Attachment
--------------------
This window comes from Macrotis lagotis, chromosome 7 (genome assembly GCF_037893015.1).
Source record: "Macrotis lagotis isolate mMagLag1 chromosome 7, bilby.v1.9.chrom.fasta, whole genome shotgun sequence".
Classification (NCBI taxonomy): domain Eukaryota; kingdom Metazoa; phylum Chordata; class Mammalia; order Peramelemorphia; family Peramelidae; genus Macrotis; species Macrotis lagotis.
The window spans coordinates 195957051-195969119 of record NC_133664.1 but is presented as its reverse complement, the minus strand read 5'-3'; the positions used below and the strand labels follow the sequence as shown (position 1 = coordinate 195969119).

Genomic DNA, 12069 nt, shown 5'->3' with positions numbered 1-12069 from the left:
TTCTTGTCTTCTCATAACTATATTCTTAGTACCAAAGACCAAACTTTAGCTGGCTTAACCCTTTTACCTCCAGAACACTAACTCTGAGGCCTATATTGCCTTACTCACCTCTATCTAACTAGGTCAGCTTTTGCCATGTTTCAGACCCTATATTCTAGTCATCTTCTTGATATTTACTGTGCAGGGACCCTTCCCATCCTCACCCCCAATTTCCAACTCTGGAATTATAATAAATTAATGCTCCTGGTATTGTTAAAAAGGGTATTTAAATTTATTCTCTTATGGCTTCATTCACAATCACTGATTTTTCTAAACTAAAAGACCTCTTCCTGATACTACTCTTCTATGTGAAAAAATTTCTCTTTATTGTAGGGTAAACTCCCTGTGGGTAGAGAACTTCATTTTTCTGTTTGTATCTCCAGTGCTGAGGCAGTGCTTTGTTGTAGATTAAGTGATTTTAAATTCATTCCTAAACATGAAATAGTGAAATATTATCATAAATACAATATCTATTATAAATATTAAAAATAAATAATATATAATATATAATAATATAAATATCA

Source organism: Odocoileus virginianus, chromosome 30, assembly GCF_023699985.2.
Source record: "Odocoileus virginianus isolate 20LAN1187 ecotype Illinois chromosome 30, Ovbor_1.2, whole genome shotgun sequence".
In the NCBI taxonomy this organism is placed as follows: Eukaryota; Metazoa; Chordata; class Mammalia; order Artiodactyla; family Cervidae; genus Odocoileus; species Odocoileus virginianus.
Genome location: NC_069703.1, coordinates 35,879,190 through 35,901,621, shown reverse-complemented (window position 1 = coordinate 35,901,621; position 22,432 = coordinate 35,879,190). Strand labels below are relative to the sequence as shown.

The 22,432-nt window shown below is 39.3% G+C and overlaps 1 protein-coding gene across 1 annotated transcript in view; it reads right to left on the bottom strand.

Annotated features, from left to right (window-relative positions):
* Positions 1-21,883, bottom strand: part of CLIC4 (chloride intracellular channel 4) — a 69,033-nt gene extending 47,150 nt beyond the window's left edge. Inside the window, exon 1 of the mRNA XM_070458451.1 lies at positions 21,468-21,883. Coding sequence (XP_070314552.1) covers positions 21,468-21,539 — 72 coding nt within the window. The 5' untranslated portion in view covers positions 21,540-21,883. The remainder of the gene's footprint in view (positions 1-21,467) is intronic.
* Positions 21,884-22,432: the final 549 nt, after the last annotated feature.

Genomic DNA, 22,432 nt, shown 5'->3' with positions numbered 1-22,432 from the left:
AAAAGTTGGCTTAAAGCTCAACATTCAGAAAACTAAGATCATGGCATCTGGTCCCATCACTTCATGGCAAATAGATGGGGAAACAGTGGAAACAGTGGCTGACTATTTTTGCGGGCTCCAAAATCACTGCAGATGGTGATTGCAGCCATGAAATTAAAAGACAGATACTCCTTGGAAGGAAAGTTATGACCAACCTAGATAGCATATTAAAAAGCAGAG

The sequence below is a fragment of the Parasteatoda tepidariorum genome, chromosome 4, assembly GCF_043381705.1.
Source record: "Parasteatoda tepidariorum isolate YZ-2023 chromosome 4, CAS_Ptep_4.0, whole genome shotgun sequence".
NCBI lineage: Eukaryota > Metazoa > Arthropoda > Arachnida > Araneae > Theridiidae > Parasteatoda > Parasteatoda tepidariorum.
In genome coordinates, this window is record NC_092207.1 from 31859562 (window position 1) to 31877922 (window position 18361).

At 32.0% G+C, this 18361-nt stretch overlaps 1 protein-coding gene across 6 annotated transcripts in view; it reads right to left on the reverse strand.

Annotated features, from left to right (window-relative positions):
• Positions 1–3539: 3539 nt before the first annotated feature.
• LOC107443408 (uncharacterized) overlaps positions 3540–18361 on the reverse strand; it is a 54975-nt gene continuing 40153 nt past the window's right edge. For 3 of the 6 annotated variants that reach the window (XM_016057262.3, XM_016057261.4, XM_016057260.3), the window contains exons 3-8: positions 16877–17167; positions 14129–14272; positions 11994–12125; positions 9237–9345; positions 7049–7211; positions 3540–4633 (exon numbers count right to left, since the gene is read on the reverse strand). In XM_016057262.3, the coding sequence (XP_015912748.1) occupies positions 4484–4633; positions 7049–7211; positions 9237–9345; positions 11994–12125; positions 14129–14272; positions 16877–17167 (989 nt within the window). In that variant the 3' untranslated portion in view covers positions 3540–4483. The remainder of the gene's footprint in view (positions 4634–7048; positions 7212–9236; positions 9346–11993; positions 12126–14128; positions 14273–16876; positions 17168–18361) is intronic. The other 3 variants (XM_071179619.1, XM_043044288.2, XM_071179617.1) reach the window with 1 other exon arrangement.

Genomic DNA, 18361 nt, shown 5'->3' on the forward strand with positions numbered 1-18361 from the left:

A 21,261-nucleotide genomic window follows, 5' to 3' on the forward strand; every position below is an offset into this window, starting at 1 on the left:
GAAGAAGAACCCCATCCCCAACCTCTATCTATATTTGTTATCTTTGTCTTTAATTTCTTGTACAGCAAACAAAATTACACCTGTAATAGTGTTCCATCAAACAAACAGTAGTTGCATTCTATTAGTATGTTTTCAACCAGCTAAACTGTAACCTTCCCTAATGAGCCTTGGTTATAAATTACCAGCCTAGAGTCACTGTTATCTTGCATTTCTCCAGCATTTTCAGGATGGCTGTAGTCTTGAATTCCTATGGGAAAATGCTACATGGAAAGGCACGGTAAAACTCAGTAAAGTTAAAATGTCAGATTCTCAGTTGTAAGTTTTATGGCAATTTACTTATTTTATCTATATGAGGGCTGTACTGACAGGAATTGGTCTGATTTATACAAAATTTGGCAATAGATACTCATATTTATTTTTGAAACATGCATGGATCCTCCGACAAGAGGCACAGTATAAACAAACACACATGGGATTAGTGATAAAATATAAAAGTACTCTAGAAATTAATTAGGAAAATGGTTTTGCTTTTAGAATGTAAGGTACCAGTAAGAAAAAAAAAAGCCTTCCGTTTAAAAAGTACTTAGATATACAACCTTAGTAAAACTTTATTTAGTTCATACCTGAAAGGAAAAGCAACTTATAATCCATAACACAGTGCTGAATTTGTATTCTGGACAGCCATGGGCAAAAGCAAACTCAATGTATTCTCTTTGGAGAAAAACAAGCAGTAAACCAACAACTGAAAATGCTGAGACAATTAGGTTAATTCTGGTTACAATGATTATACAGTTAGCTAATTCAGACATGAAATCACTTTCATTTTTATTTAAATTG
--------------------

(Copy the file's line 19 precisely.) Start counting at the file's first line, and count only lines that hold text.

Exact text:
NCBI lineage: Eukaryota > Metazoa > Arthropoda > Arachnida > Araneae > Theridiidae > Parasteatoda > Parasteatoda tepidariorum.